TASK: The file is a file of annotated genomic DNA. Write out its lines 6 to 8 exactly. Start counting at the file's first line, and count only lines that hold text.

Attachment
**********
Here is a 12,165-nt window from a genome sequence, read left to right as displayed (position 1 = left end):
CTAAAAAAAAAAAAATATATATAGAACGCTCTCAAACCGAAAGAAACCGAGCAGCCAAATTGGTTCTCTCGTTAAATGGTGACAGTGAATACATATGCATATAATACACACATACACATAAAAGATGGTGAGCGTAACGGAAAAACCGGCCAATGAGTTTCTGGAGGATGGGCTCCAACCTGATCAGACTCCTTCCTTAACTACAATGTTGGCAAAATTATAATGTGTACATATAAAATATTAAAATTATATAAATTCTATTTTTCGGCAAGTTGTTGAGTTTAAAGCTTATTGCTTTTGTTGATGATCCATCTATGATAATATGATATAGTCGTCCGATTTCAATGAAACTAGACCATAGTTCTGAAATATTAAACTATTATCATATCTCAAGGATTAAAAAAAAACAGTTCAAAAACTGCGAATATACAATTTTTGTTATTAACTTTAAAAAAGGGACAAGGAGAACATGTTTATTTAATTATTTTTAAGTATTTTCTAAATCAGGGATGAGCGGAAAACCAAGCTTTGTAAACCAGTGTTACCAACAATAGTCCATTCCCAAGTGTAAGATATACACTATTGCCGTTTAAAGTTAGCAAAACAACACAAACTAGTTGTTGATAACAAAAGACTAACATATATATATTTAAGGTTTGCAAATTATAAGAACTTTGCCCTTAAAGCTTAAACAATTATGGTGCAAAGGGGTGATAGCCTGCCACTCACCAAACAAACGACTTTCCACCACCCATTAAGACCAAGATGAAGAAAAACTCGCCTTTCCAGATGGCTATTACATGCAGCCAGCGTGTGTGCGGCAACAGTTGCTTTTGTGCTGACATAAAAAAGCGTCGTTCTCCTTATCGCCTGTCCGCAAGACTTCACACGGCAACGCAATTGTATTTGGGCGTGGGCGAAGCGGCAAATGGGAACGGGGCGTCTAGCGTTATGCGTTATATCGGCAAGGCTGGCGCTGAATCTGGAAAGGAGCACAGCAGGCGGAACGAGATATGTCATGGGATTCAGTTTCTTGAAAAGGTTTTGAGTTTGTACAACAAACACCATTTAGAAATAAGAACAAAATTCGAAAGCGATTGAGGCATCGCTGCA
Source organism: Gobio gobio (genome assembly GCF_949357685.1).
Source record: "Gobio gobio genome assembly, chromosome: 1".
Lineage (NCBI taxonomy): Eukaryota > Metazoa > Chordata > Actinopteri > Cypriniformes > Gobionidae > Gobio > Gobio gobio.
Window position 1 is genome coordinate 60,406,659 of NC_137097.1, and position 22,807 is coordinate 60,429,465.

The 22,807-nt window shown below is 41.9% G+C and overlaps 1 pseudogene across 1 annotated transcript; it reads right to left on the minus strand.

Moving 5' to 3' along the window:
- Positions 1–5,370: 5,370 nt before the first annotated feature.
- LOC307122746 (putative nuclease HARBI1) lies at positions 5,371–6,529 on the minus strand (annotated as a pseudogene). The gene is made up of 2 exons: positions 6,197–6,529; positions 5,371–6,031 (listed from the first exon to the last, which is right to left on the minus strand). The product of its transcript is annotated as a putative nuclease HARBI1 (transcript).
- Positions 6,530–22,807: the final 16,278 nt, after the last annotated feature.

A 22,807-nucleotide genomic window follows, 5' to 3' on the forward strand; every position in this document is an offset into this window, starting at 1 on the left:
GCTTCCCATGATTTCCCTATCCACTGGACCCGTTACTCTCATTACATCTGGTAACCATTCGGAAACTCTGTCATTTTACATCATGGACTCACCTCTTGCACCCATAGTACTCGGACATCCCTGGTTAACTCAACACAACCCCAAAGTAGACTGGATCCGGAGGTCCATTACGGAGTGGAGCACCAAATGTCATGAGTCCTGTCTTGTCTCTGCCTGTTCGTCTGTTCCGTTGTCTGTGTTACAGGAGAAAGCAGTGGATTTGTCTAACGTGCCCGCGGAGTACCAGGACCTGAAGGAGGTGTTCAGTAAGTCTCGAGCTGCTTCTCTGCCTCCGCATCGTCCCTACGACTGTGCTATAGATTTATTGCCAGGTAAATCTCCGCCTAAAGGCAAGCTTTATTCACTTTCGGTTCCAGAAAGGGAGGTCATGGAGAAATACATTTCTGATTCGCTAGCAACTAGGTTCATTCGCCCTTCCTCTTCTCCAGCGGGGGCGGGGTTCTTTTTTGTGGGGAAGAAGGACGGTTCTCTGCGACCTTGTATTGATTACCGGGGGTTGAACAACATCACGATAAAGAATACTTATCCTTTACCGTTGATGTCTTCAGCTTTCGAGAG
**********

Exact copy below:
Window position 1 is genome coordinate 60,406,659 of NC_137097.1, and position 22,807 is coordinate 60,429,465.

The 22,807-nt window shown below is 41.9% G+C and overlaps 1 pseudogene across 1 annotated transcript; it reads right to left on the minus strand.

Moving 5' to 3' along the window: